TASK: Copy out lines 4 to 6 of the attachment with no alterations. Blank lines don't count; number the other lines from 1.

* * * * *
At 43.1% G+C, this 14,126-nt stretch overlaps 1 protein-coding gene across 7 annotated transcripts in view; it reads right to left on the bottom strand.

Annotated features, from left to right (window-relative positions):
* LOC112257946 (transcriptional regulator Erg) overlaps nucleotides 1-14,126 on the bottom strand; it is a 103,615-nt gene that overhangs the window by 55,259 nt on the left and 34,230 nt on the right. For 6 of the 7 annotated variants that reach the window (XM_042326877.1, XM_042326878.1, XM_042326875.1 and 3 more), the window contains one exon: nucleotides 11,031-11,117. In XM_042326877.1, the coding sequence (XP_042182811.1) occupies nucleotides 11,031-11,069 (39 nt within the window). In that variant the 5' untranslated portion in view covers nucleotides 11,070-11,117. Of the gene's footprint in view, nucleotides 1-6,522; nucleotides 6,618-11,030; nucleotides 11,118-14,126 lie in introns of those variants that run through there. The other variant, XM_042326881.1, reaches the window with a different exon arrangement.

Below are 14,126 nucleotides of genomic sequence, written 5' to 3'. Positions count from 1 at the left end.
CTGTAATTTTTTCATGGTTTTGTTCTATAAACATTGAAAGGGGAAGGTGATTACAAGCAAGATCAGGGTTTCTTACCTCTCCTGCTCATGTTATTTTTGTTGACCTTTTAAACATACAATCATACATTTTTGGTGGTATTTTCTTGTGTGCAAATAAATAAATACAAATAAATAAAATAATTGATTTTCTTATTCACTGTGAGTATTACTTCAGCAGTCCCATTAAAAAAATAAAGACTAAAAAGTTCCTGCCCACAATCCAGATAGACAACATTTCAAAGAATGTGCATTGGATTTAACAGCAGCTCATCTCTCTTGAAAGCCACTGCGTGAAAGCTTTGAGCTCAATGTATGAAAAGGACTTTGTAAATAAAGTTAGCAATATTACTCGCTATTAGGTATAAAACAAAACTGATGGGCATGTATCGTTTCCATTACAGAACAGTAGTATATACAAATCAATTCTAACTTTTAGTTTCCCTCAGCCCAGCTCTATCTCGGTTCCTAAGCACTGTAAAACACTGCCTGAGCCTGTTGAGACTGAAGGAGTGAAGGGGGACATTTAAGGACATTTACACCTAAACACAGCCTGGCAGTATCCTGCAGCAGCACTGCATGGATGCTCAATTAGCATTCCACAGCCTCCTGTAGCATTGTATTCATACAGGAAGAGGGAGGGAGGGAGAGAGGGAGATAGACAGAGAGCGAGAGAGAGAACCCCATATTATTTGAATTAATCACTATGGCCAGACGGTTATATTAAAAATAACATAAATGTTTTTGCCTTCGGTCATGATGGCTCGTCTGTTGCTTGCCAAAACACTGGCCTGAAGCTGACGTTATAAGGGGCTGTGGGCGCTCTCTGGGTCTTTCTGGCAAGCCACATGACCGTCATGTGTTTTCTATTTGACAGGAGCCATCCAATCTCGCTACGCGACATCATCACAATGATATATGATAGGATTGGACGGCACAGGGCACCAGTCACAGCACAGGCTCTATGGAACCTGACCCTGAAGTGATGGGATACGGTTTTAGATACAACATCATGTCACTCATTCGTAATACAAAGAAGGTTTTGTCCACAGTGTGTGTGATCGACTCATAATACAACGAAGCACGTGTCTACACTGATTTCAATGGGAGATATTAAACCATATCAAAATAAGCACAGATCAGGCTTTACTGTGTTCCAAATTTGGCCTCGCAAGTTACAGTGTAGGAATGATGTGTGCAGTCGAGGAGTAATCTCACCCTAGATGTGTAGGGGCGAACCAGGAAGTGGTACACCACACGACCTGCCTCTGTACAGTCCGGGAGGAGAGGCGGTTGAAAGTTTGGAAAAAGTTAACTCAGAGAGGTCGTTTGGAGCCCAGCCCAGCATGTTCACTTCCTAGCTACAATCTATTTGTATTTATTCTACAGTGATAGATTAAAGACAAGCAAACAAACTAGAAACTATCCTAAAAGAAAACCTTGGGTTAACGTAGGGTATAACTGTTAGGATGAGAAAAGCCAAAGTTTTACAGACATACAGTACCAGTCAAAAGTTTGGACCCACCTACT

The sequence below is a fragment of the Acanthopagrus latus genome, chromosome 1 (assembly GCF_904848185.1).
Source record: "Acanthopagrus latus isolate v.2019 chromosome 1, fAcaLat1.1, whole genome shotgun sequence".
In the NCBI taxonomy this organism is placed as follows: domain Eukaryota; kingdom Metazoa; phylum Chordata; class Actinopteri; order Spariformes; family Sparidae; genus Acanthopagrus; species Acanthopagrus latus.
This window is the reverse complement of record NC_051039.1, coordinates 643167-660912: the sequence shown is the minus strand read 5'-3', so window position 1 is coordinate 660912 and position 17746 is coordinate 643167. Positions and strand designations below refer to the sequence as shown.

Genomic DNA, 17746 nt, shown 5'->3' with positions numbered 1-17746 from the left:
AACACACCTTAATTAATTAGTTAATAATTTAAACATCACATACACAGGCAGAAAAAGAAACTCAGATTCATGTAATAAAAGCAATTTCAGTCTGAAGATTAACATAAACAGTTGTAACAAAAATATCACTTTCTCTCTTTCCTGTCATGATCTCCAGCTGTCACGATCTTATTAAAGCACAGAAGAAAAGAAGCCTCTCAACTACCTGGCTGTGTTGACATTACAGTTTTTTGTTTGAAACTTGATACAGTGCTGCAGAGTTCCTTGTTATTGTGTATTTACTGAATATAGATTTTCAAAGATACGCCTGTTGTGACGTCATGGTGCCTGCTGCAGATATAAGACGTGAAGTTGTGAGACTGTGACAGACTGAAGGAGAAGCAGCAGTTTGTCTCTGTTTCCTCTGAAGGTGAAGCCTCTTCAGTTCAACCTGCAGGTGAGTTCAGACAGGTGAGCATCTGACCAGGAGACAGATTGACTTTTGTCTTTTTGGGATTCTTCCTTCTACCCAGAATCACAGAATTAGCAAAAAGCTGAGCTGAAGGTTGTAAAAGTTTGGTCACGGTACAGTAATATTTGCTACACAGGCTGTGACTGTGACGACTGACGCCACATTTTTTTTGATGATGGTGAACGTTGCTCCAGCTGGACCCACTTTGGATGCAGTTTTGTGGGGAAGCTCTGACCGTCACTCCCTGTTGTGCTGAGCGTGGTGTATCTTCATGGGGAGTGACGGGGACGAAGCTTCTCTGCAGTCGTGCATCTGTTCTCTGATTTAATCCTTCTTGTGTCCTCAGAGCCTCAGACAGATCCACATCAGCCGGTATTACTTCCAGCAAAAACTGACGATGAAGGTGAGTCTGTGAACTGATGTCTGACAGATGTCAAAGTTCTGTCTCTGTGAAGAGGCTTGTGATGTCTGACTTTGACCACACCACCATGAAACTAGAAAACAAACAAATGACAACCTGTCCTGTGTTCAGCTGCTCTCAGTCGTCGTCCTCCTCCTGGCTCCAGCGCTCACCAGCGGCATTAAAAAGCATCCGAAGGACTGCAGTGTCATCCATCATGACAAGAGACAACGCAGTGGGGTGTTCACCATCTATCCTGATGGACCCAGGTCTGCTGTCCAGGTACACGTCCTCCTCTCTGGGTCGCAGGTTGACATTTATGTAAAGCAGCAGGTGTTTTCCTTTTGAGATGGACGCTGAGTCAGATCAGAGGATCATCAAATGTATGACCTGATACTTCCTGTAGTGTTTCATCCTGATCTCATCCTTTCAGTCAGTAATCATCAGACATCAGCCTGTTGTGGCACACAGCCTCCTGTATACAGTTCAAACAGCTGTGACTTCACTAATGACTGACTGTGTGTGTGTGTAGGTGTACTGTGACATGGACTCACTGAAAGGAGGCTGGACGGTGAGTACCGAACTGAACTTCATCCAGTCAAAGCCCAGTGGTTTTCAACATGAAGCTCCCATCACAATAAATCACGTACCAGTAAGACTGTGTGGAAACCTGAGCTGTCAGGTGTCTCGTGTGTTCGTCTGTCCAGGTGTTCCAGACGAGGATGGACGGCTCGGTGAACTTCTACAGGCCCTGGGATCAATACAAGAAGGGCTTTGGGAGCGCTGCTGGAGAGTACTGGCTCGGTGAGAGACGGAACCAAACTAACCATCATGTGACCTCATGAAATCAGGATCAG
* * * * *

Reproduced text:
Below are 14,126 nucleotides of genomic sequence, written 5' to 3'. Positions count from 1 at the left end.
CTGTAATTTTTTCATGGTTTTGTTCTATAAACATTGAAAGGGGAAGGTGATTACAAGCAAGATCAGGGTTTCTTACCTCTCCTGCTCATGTTATTTTTGTTGACCTTTTAAACATACAATCATACATTTTTGGTGGTATTTTCTTGTGTGCAAATAAATAAATACAAATAAATAAAATAATTGATTTTCTTATTCACTGTGAGTATTACTTCAGCAGTCCCATTAAAAAAATAAAGACTAAAAAGTTCCTGCCCACAATCCAGATAGACAACATTTCAAAGAATGTGCATTGGATTTAACAGCAGCTCATCTCTCTTGAAAGCCACTGCGTGAAAGCTTTGAGCTCAATGTATGAAAAGGACTTTGTAAATAAAGTTAGCAATATTACTCGCTATTAGGTATAAAACAAAACTGATGGGCATGTATCGTTTCCATTACAGAACAGTAGTATATACAAATCAATTCTAACTTTTAGTTTCCCTCAGCCCAGCTCTATCTCGGTTCCTAAGCACTGTAAAACACTGCCTGAGCCTGTTGAGACTGAAGGAGTGAAGGGGGACATTTAAGGACATTTACACCTAAACACAGCCTGGCAGTATCCTGCAGCAGCACTGCATGGATGCTCAATTAGCATTCCACAGCCTCCTGTAGCATTGTATTCATACAGGAAGAGGGAGGGAGGGAGAGAGGGAGATAGACAGAGAGCGAGAGAGAGAACCCCATATTATTTGAATTAATCACTATGGCCAGACGGTTATATTAAAAATAACATAAATGTTTTTGCCTTCGGTCATGATGGCTCGTCTGTTGCTTGCCAAAACACTGGCCTGAAGCTGACGTTATAAGGGGCTGTGGGCGCTCTCTGGGTCTTTCTGGCAAGCCACATGACCGTCATGTGTTTTCTATTTGACAGGAGCCATCCAATCTCGCTACGCGACATCATCACAATGATATATGATAGGATTGGACGGCACAGGGCACCAGTCACAGCACAGGCTCTATGGAACCTGACCCTGAAGTGATGGGATACGGTTTTAGATACAACATCATGTCACTCATTCGTAATACAAAGAAGGTTTTGTCCACAGTGTGTGTGATCGACTCATAATACAACGAAGCACGTGTCTACACTGATTTCAATGGGAGATATTAAACCATATCAAAATAAGCACAGATCAGGCTTTACTGTGTTCCAAATTTGGCCTCGCAAGTTACAGTGTAGGAATGATGTGTGCAGTCGAGGAGTAATCTCACCCTAGATGTGTAGGGGCGAACCAGGAAGTGGTACACCACACGACCTGCCTCTGTACAGTCCGGGAGGAGAGGCGGTTGAAAGTTTGGAAAAAGTTAACTCAGAGAGGTCGTTTGGAGCCCAGCCCAGCATGTTCACTTCCTAGCTACAATCTATTTGTATTTATTCTACAGTGATAGATTAAAGACAAGCAAACAAACTAGAAACTATCCTAAAAGAAAACCTTGGGTTAACGTAGGGTATAACTGTTAGGATGAGAAAAGCCAAAGTTTTACAGACATACAGTACCAGTCAAAAGTTTGGACCCACCTACT

The sequence below is a fragment of the Acanthopagrus latus genome, chromosome 1 (assembly GCF_904848185.1).